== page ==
"Not all Marielitos found Miami so congenial. Dozens, disenchanted with life in America, hijacked planes back to Cuba, giving Castro new support for his assertions that the promise of America was false. Of the twenty-seven U.S. airliners hijacked to Cuba between the beginning of 1981 and the end of 1983, twenty-four were seized by Cuban 'refugees' so eager to escape the United States they didn't care if returning home meant going to prison:

"Cuban officials pointedly informed the U.S. government that twenty-six persons had been tried, and convicted, for such offenses. ...

"The majority [of the Marielitos] were poor and unskilled. Almost none were the valiant 'freedom fighters' both officials in Washington and people in Miami had imagined all those who wished to leave Castro's Cuba, by definition, had to be. But more than 100,000 out of the 125,000 were basically law-abiding folk. Thousands more -- drug addicts, prostitutes, drifters, flagrant homosexuals, unruly teenagers -- were 'criminals' only by Castro's socialist-puritan standards.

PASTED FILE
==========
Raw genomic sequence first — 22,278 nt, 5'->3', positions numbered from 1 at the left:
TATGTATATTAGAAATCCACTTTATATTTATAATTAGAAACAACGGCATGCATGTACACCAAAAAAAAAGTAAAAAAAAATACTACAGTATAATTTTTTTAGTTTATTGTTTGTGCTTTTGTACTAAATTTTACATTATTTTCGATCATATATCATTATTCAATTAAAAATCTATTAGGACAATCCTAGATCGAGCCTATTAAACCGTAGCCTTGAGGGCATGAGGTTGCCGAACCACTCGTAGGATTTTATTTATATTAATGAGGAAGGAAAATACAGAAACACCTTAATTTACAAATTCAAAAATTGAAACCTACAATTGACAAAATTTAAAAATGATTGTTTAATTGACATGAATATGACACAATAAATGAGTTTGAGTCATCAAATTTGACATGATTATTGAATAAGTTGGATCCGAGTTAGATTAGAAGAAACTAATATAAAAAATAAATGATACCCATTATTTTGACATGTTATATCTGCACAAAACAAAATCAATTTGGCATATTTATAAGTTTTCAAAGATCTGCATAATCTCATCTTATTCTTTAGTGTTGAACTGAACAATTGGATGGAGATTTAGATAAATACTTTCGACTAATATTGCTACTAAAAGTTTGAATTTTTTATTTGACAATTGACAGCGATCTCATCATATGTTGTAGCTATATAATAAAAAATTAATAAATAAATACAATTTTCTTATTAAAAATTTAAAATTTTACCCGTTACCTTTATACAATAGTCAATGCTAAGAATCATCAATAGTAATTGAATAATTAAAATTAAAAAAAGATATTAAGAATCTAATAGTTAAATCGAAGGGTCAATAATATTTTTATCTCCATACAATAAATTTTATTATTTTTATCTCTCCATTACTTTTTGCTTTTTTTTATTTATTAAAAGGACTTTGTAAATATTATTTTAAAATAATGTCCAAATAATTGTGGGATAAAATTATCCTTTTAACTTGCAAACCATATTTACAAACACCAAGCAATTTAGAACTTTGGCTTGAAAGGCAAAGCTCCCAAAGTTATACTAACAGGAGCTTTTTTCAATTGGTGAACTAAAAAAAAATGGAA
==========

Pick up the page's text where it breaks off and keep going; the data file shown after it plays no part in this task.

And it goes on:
"That, however, couldn't change the fact that many were criminals. Even though more than a thousand convicted felons were arrested upon arrival in the United States, [Cesar] Odio ... estimated that of those who got through to Miami, ten thousand were 'violent types' and two thousand more were hard-core criminals. This was an estimate subsequent events amply bore out. Following the arrival of these 'refugees,' crime in the neighborhoods abutting Tent City increased 400 percent. As the Marielitos learned to find their way around the city, crime statistics -- in every category from rape and murder to petty larceny and auto theft -- soared everywhere else as well.


T.D. Allman


Miami: City of the Future


University Press of Florida


Copyright 1987 by T.D. Allman